Mr v Mrs is a BBC2 documentary aired on 21, 28 June and 5 July 2016. National Family Mediation in England & Wales opened its doors to a fly on the wall documentary following a variety of couples participating in family mediation. The documentary is certainly of great interest to family lawyers and mediators generally in Scotland, albeit that the context in England & Wales is quite different to the Scottish context: in England & Wales attendance at a mediation information and assessment meeting is now mandatory prior to litigation.
The programme itself attempts to lighten the heavy content by having Zoe Wanamaker provide a jaunty voiceover, and cutting to romantic scenes with cheesy pop music playing over the top. The attempt fails to make it anything other than fairly depressing viewing.
However, as an exercise in public education, does the programme succeed? Certainly, no member of the public watching the documentary will ever confuse mediation for separated couples with couple counselling (a frequent barrier to mediation participation), so even insofar as it achieves that, the programme is a success. The mediators themselves are, on the whole, very impressive and their explanations of the mediation process are clear and helpful (by voiceover and in the room with clients).
For a particular client contemplating mediation, the programme might be less helpful. The couples followed by the cameras are inevitably a self-selecting group who are not necessarily a representative sample of mediating couples. That dynamic is exacerbated by the editors succumbing to temptation to show the highest drama moments, rather than the moments of significant breakthrough. NFM claims a resolution rate of 75-80% of its cases, a statistic not borne out by the cases shown in the programme.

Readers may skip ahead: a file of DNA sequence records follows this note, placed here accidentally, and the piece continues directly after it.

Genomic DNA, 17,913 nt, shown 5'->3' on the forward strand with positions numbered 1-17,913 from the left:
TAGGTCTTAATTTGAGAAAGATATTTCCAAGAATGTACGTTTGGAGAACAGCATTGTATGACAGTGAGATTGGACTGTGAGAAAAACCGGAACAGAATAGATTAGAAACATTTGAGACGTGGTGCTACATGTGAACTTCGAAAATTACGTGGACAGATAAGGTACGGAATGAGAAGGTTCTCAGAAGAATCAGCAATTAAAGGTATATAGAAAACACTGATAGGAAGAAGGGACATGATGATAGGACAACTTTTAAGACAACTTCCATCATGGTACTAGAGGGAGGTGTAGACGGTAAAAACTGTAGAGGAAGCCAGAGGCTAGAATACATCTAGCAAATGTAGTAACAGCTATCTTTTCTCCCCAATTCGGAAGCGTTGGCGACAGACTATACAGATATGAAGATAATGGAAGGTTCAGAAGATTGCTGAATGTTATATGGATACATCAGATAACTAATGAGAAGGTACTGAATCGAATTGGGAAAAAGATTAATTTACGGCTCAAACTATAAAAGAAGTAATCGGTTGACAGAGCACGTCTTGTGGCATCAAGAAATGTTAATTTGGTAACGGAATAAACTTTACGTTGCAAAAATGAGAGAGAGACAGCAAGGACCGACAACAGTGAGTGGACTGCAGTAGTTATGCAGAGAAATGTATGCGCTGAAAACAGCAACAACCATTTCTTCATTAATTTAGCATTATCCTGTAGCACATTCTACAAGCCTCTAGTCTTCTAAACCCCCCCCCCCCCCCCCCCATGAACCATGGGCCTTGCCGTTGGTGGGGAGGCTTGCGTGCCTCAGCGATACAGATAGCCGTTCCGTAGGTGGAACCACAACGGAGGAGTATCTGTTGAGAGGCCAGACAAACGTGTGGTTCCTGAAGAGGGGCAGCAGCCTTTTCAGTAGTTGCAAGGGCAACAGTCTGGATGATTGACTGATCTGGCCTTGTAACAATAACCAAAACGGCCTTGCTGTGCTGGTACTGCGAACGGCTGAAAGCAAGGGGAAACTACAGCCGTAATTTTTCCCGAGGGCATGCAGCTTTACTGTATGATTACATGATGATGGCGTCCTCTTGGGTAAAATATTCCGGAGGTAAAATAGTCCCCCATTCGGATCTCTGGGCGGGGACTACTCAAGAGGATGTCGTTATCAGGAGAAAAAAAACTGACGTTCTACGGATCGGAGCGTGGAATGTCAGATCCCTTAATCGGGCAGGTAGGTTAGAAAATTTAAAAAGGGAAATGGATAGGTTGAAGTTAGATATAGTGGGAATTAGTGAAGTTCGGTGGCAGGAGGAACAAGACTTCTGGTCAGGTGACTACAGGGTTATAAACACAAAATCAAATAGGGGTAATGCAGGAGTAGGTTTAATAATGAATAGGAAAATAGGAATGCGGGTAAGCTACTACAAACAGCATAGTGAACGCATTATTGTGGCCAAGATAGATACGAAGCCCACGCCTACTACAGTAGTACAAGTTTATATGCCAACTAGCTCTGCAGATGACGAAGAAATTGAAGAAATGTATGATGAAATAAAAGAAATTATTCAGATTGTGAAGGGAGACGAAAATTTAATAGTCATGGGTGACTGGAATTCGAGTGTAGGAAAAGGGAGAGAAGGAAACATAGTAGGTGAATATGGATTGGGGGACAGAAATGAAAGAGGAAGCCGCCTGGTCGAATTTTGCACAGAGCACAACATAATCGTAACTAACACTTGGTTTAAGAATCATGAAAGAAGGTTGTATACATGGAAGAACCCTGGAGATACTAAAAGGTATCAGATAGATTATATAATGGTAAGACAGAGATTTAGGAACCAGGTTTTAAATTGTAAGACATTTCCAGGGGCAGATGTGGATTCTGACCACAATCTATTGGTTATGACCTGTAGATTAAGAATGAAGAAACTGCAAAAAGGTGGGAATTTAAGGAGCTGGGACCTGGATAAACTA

From a mediator’s perspective there was some frustration. There were a few of the couples who did achieve substantive progress, but the mediator interventions that achieved that progress were not televised. It would have been instructive to see what happened that helped those couples to move forward so dramatically. It was also personally frustrating to watch non-lawyer mediators struggle to mediate financial disputes where a lawyer mediator could have provided information about the law that might very well have helped to get the clients past their impasse.
That said, the programme ended on a high note, perfectly representative of the huge difference that mediation can make: an apparently intractable international child relocation case was resolved, with the child and both parents shown to be thriving months down the line. At least one of the parents credited the mediation process with making all the difference for their family. That’s the message that family mediators would like the public to receive.
In this issue
- Human rights: preparing the UK's report card
- Doping and Rio – the final say?
- Mr v Mrs: the real mediation world?
- GDPR – still coming to the UK
- eDisclosure and Brexit: GDPR come what may?
- Tom Axford, 7 March 1960-12 May 2016
- Reading for pleasure
- Opinion: Billie Kirkham
- Book reviews
- President's column
- Pilots chart a course
- People on the move
- Thiepval: what does that mean to you?
- Iraq: a basis in law?
- Big Brother, or benign assistance?
- Activist banking
- Hostility enacted – a view from practitioners
- Bankruptcy reconstructed
- No-blame redress: a blueprint?
- Moorov: bridging the gap
- Ten years of cohabitation claims
- Employment law post-Brexit: what change is likely?
- Mine, and they're private
- Brexit: is parting sweet or sorrow for pensions?
- Scottish Solicitors' Discipline Tribunal
- Brexit? Don't panic...
- Law for heroes
- Law reform roundup
- Vulnerable witnesses: LJC alert
- Power to whose elbow?
- It isn't about the babies!
- Covered by the terms?
- Ask Ash
- The power of culture
- Properly engaged
- Paralegal pointers